Other data also suggests that learners make better workers. According to LinkedIn’s most recent workplace learning report, eager learners who engage in five or more hours of learning per week are 74% more likely to know where they want to go in their career and 48% more likely to have found purpose in their work than employees who spend less than an hour a week actively learning.

Investing in Employee Education Creates Long-lasting Goodwill

A bonus benefit for companies offering employee tuition reimbursement is that the organization starts to build employee brand ambassadors, says Sallie Glickman, Co-founder and CEO of The Graduate! Network and an education expert who has worked with Walmart in the past. When employees do leave Walmart, she says, they’ll remember that the company helped pay for their education and pave the way for future success.

That goodwill means former employees are likely to recommend Walmart as a good place to work, further ensuring a never-ending pipeline of talent—and customers. “They might have a big job somewhere else now,” Glickman says, “but they’ll be Walmart customers for life.”

What’s more, a generous education reimbursement program benefits both employee and employer at relatively moderate costs, says Peter Cappelli, a professor of management and the director of Wharton’s Center for Human Resources at the University of Pennsylvania. Remote-education options don’t require room and board fees, and tuition-reimbursement programs are tax-deductible up to $5,250 per year. “It’s the kind of corporate benefit that can be very generous without costing so much,” he says, adding that these programs are more worker-friendly than ever, thanks to lower barriers to participation. “Now it’s easier to access because these programs are almost all online.”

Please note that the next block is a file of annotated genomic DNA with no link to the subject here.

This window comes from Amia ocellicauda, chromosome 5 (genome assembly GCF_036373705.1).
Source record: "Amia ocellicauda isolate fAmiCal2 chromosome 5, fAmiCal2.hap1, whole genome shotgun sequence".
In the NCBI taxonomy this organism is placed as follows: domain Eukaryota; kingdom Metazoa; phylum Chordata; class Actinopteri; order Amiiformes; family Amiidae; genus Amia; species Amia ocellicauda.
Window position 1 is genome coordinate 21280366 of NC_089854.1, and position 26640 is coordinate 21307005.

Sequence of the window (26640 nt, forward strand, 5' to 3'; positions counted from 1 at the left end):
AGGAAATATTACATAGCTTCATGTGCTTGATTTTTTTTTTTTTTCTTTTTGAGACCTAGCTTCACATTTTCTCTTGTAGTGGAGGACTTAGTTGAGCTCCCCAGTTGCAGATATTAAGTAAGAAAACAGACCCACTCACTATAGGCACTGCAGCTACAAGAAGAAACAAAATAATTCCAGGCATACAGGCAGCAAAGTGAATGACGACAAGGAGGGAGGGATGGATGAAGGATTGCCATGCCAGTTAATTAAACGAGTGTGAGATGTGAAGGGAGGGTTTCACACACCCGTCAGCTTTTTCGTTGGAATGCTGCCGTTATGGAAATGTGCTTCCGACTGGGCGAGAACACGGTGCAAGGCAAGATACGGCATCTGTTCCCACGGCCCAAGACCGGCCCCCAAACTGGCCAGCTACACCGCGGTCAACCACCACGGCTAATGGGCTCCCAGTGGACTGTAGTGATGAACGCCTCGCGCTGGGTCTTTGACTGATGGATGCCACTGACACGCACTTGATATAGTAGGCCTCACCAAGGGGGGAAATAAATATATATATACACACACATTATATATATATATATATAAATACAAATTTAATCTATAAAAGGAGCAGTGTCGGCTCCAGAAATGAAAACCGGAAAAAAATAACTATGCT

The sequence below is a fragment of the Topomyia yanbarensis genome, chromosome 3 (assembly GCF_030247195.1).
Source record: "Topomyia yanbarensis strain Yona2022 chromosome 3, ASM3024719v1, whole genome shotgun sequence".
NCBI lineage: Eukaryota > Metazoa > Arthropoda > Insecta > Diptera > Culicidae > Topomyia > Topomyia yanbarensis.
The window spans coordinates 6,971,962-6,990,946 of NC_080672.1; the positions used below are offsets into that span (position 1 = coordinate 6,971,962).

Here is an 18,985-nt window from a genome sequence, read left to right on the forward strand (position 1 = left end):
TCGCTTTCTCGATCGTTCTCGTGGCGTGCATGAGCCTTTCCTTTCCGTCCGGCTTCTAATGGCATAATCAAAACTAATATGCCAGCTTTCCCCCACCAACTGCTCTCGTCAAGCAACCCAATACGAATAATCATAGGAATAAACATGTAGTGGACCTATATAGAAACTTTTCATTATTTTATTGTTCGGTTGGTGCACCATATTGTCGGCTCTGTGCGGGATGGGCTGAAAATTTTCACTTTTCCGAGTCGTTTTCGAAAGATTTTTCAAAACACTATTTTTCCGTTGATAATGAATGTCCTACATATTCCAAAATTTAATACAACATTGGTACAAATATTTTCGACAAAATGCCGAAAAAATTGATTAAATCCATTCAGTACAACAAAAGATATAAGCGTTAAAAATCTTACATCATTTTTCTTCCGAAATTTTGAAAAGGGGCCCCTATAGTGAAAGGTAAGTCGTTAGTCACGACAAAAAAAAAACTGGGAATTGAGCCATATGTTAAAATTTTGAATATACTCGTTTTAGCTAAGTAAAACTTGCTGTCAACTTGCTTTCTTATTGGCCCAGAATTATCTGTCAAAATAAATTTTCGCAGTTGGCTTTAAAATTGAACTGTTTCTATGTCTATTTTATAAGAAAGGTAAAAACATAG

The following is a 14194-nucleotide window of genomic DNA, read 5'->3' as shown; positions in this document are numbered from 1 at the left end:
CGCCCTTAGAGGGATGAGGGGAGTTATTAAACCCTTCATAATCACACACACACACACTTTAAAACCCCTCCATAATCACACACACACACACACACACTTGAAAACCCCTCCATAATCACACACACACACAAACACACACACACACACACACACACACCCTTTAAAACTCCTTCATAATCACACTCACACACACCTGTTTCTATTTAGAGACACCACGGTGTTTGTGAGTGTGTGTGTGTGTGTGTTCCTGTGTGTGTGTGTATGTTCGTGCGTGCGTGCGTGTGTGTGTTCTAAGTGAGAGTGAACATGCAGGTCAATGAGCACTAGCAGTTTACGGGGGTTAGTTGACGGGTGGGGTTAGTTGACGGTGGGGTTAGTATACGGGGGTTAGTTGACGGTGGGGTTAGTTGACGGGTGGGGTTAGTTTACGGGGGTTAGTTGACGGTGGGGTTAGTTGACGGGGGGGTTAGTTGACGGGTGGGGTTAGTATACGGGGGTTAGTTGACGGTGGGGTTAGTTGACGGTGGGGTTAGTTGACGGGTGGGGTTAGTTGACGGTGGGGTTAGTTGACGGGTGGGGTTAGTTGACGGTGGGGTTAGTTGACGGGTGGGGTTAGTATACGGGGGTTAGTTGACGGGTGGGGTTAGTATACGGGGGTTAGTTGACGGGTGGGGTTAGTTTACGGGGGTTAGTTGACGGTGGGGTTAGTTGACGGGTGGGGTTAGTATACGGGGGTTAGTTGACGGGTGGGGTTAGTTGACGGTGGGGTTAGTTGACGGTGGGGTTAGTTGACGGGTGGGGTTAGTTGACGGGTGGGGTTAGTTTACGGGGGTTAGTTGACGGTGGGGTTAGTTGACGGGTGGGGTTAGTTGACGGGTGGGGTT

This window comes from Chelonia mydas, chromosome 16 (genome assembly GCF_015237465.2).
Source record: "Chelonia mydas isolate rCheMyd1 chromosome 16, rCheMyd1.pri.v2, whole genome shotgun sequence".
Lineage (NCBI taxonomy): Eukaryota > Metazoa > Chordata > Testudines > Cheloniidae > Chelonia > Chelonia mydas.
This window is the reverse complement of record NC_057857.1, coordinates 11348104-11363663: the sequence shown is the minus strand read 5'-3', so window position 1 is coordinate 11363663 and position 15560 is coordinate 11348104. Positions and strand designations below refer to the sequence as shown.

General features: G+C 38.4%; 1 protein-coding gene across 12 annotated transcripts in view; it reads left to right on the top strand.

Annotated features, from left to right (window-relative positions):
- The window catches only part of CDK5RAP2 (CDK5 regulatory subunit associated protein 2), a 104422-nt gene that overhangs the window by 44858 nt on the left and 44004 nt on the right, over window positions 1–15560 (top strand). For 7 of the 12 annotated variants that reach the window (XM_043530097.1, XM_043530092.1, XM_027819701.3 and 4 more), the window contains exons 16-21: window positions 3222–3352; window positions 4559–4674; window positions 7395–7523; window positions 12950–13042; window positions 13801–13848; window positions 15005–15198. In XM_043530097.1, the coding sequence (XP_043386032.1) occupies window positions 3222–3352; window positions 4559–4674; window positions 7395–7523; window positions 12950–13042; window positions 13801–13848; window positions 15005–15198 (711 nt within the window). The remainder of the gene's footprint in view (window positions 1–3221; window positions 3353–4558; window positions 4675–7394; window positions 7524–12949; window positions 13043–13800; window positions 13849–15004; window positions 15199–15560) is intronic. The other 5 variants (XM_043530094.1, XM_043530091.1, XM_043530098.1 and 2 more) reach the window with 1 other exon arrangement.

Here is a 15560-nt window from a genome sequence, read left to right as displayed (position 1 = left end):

In a time when companies are struggling to recruit and retain high-quality workers, offering employees a clear and easy pathway to career advancement is a symbiotic no-brainer. “Anytime you can do something that gets your employees to stick with you and feel good about your brand, that’s smart business,” says Glickman. “It’s a win for the employee, it’s a win for the employer, and there’s no downside.”

Related: Beyond the 401(k): Employee Benefit Trends New Hires Will Come to Expect